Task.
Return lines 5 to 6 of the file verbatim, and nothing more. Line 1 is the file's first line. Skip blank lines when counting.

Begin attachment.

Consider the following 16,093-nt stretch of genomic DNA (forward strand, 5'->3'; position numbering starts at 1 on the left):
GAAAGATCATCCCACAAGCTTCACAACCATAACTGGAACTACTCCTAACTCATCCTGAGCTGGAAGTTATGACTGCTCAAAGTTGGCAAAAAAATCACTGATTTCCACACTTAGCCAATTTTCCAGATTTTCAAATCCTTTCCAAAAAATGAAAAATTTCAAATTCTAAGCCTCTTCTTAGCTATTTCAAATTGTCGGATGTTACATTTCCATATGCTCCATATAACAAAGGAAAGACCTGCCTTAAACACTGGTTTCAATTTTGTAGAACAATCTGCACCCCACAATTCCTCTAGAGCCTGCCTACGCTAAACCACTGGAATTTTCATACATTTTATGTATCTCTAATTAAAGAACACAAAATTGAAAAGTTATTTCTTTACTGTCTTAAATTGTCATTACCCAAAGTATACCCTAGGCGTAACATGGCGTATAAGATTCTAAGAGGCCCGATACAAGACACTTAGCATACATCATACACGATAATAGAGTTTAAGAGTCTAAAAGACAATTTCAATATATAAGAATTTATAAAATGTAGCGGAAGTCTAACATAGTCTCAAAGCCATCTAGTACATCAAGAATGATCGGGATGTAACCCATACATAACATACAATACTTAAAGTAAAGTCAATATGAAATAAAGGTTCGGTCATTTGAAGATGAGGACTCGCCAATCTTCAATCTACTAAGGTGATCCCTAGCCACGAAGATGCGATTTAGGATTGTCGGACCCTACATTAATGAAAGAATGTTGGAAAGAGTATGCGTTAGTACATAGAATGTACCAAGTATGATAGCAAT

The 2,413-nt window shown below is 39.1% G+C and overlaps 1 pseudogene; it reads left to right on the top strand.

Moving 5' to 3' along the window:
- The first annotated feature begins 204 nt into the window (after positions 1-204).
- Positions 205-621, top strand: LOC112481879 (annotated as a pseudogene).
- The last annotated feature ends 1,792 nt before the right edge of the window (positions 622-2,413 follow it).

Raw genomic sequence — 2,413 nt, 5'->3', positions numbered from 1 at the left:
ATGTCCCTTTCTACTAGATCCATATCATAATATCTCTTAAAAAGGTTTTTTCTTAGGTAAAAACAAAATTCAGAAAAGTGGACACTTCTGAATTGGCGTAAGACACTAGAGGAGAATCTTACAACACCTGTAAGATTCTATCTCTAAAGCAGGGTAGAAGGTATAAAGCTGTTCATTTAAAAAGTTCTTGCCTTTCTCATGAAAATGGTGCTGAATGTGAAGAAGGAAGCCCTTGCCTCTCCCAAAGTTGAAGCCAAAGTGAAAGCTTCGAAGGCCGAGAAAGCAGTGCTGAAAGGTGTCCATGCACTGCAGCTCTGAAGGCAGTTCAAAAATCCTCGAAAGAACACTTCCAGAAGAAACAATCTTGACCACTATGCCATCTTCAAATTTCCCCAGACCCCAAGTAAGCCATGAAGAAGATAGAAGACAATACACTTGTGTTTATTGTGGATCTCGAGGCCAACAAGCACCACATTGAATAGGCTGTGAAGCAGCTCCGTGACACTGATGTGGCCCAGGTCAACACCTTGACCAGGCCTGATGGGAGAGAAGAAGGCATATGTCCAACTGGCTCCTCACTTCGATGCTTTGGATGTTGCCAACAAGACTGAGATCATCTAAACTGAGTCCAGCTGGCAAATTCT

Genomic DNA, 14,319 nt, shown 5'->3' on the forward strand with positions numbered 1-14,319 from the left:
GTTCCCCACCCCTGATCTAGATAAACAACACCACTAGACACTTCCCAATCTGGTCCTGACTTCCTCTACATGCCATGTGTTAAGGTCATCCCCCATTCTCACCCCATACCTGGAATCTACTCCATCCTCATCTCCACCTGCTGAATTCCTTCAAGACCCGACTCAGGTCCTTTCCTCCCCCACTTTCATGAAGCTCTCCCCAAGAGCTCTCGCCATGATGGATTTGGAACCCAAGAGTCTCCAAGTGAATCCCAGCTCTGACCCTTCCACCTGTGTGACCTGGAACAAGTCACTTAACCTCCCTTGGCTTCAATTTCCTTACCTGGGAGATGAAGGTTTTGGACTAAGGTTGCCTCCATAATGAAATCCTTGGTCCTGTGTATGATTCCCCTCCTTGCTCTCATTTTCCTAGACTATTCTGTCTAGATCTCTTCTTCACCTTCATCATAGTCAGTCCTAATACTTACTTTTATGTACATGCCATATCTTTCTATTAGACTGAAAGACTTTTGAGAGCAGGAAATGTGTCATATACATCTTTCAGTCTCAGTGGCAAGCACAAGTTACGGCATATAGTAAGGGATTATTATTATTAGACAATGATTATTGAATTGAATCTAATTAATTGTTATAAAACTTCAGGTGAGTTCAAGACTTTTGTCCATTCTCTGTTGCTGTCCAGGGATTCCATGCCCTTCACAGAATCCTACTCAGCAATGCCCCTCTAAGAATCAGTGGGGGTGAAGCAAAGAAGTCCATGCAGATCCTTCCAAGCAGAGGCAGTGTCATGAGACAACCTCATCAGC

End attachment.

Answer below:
- The first annotated feature begins 204 nt into the window (after positions 1-204).
- Positions 205-621, top strand: LOC112481879 (annotated as a pseudogene).